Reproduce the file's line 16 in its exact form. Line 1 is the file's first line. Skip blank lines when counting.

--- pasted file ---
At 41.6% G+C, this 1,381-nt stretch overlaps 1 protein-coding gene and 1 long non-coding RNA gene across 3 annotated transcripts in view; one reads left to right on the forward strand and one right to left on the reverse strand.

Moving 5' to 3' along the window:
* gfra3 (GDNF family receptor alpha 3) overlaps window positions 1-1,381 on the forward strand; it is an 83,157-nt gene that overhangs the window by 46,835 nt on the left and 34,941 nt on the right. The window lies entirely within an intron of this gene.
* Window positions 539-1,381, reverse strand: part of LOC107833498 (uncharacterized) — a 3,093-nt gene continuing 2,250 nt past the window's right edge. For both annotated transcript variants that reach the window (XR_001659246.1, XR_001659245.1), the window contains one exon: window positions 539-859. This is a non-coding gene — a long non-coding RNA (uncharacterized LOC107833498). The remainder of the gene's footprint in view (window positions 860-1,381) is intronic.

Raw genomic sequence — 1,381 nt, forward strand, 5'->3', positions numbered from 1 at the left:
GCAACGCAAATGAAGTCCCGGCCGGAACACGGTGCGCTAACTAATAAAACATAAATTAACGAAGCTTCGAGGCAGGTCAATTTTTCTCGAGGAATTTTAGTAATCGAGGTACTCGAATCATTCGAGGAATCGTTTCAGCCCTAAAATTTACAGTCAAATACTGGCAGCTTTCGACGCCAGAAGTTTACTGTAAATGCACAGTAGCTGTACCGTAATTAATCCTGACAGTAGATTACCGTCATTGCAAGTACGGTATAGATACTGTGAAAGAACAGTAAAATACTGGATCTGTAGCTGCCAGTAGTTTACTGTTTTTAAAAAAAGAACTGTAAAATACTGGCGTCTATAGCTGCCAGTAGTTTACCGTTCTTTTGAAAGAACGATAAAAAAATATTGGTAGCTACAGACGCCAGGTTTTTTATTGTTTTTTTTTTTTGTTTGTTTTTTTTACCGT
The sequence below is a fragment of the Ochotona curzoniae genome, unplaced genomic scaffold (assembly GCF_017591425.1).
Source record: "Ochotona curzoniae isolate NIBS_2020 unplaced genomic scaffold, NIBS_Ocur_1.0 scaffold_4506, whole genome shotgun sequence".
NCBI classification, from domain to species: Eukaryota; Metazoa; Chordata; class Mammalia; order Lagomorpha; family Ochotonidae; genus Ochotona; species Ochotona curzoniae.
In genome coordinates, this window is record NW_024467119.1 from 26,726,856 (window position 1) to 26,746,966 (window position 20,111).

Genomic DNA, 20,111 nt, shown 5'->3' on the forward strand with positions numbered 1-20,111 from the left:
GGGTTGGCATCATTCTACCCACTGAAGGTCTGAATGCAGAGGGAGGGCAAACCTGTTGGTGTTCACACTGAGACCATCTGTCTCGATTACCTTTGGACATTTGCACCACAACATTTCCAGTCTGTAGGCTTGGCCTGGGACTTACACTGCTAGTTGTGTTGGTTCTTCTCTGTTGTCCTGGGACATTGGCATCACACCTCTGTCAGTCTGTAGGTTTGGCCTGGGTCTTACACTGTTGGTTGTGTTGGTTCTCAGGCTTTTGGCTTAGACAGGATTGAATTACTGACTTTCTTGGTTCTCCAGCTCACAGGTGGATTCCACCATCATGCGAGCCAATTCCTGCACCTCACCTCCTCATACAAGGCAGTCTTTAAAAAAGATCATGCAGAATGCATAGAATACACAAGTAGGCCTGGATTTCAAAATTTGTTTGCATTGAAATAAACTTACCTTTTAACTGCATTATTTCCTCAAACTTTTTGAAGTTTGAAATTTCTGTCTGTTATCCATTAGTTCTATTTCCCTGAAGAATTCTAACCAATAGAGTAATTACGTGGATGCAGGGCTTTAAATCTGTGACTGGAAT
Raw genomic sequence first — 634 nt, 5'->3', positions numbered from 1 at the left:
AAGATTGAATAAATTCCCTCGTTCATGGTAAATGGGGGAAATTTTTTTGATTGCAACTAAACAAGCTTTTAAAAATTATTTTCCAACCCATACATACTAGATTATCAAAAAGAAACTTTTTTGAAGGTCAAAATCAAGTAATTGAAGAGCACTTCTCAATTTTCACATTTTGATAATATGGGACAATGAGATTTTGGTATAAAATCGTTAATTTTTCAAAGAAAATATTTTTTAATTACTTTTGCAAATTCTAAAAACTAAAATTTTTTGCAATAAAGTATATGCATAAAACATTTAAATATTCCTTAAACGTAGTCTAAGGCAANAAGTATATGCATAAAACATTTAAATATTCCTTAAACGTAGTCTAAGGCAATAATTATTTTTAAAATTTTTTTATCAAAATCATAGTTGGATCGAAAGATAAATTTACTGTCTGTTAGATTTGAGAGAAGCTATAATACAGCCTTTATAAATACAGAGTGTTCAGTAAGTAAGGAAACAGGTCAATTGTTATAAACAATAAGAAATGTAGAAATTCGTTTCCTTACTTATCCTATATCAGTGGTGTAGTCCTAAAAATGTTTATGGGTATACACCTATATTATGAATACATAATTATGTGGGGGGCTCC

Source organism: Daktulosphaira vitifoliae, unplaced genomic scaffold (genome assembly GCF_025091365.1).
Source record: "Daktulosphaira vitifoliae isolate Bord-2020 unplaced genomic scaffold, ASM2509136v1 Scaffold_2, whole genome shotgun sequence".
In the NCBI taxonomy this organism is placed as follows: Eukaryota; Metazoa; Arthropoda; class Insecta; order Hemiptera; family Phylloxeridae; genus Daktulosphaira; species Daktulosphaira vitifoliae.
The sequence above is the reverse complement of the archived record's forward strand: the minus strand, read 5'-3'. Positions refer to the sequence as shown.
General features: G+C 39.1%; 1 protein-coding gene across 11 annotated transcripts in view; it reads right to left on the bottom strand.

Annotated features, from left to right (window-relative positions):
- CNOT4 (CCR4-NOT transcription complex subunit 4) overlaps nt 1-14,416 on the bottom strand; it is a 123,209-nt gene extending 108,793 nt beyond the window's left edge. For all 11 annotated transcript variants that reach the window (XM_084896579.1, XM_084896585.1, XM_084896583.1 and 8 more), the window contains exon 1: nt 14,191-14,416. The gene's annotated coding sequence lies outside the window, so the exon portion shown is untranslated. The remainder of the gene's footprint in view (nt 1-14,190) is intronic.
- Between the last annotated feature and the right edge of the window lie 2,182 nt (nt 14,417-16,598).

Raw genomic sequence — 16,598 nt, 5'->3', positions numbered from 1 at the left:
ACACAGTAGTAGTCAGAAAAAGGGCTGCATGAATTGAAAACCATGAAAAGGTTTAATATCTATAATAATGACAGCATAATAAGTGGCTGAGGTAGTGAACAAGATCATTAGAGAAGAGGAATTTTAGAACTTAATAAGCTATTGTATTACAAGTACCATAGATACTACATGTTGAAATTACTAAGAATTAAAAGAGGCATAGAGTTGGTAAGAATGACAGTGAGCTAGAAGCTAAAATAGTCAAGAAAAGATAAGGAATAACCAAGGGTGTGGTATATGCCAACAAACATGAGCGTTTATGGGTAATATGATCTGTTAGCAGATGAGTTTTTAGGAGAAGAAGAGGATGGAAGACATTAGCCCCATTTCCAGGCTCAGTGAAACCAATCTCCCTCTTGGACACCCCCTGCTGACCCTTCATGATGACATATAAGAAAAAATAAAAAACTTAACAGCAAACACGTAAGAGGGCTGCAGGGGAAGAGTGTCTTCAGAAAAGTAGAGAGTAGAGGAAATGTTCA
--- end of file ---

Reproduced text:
Source record: "Daktulosphaira vitifoliae isolate Bord-2020 unplaced genomic scaffold, ASM2509136v1 Scaffold_2, whole genome shotgun sequence".